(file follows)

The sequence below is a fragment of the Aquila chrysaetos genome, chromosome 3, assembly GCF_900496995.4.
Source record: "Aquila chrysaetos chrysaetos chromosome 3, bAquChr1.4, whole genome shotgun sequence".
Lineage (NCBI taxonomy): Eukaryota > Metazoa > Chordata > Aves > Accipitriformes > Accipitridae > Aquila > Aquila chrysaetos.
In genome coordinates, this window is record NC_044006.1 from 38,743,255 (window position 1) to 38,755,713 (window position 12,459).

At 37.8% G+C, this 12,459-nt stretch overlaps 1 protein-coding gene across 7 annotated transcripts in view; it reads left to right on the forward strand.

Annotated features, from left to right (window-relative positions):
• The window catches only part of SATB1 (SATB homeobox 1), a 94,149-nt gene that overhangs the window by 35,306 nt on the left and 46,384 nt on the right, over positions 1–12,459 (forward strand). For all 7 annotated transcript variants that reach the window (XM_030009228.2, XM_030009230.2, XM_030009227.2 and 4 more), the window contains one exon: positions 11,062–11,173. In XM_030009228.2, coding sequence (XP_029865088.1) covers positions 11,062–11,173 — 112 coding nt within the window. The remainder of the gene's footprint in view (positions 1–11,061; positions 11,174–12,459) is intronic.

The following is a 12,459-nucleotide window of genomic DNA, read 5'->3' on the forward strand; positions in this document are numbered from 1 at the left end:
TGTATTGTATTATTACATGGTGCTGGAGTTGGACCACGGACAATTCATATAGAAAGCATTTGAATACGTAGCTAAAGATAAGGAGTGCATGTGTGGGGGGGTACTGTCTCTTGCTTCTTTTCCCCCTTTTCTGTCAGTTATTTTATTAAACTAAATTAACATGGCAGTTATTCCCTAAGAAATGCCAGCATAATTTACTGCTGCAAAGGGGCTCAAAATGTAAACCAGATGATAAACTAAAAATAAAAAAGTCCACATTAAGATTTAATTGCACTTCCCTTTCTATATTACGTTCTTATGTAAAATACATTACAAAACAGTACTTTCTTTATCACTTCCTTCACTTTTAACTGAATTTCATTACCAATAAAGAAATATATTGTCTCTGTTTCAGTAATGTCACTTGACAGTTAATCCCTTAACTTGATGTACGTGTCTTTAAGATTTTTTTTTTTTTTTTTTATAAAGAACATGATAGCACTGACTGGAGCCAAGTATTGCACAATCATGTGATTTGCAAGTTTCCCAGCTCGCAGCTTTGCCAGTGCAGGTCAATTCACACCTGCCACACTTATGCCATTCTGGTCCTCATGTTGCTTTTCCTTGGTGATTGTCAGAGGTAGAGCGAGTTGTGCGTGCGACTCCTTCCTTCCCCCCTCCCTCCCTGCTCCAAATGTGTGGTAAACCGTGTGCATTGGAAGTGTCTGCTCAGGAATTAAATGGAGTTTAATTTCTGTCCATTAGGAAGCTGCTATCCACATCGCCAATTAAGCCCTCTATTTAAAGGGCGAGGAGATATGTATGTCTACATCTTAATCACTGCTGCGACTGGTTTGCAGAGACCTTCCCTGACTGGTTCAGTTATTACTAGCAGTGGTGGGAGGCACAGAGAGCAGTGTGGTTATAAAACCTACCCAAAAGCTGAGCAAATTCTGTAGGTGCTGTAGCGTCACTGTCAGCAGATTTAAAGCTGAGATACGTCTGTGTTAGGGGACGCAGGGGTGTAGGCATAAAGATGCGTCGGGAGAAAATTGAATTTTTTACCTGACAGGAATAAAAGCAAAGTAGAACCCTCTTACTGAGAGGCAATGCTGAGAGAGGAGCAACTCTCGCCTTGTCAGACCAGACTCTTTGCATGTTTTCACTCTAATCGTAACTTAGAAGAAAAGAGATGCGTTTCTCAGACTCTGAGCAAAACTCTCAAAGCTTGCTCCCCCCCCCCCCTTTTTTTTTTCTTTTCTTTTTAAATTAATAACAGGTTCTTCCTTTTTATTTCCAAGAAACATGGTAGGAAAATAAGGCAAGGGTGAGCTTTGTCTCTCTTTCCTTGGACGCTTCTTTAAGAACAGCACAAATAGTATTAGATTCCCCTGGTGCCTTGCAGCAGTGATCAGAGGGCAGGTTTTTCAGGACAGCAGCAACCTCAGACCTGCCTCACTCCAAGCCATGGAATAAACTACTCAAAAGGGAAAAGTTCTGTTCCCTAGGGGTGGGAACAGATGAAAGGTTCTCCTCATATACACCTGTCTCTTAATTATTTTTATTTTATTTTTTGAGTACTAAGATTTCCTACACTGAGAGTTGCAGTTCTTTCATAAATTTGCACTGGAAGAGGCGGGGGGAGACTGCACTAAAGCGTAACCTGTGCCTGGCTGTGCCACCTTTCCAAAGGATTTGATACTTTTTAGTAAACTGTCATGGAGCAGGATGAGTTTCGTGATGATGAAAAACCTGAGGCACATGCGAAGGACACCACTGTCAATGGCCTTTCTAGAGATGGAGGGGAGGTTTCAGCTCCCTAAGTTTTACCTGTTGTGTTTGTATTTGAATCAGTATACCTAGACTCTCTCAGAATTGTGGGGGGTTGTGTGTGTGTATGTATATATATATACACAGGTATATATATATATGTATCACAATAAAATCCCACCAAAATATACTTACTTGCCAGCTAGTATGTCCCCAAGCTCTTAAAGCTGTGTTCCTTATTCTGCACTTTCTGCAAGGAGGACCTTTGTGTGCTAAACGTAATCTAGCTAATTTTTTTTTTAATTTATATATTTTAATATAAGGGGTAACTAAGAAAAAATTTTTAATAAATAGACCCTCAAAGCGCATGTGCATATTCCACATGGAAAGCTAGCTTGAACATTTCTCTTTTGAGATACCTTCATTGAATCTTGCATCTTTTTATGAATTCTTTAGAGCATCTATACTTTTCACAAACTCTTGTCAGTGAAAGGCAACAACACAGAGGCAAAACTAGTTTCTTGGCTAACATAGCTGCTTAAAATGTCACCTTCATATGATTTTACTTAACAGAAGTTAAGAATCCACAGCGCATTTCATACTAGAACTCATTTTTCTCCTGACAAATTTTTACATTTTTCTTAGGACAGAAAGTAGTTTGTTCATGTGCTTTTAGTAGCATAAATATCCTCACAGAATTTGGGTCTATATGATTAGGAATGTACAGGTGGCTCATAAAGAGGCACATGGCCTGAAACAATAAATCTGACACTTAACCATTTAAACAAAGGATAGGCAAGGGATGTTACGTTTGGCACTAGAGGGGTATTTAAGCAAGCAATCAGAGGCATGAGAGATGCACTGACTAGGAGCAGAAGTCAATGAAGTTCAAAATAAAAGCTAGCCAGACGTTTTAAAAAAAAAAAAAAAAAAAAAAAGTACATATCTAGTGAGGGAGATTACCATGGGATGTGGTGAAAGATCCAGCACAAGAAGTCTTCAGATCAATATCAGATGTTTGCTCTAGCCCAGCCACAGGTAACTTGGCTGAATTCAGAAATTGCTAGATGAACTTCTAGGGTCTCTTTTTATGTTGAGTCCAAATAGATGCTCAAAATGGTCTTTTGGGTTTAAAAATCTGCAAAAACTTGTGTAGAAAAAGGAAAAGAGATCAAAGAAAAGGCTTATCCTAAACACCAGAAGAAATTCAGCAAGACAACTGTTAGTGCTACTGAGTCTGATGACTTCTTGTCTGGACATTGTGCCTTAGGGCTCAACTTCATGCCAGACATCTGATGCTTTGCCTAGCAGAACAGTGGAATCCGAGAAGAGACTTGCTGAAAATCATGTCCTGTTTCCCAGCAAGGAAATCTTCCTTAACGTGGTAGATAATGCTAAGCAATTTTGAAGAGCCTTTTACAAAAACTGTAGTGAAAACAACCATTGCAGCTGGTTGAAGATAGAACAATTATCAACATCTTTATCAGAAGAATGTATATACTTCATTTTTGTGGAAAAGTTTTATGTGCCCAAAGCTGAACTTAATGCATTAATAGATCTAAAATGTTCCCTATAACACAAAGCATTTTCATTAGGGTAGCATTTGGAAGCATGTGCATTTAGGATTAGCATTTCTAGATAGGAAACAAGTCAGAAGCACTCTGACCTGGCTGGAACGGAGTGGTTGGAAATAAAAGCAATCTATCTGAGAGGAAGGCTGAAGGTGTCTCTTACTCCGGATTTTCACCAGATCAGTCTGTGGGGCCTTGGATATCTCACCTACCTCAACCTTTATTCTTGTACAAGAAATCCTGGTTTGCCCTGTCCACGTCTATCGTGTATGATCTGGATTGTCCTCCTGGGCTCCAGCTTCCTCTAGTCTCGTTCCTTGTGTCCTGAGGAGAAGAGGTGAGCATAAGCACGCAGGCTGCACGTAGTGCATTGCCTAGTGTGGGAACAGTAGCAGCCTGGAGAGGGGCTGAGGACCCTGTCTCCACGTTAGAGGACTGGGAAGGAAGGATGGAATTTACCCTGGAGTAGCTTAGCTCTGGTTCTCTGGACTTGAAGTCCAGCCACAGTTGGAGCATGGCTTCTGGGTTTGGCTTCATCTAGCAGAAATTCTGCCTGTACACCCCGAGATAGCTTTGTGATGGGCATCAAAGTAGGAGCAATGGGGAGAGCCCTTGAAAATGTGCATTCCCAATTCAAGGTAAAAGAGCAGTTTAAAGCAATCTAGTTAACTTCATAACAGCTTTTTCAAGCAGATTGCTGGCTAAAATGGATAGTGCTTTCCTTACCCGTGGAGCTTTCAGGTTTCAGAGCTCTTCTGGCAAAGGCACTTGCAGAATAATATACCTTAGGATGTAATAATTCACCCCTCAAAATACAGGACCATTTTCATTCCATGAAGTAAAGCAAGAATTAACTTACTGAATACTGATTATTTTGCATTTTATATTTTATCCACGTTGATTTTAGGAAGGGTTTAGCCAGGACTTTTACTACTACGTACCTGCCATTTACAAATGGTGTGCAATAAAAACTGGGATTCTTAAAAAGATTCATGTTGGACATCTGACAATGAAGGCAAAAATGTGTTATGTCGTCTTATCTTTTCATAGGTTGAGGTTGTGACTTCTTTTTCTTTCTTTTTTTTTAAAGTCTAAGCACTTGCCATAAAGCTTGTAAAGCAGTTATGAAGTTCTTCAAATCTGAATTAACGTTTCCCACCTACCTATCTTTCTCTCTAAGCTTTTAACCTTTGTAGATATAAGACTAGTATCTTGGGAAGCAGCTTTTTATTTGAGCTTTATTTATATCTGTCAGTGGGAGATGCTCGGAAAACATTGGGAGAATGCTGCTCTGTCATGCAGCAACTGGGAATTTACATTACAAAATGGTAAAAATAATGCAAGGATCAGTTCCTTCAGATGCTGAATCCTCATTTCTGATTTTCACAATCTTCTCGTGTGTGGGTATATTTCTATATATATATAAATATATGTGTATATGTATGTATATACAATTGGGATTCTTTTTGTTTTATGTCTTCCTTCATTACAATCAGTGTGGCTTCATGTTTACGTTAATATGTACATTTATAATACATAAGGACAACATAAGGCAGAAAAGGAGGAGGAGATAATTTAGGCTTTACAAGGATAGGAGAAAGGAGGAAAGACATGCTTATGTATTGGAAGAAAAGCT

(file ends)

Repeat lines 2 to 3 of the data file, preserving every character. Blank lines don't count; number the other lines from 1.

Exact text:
Source record: "Aquila chrysaetos chrysaetos chromosome 3, bAquChr1.4, whole genome shotgun sequence".
Lineage (NCBI taxonomy): Eukaryota > Metazoa > Chordata > Aves > Accipitriformes > Accipitridae > Aquila > Aquila chrysaetos.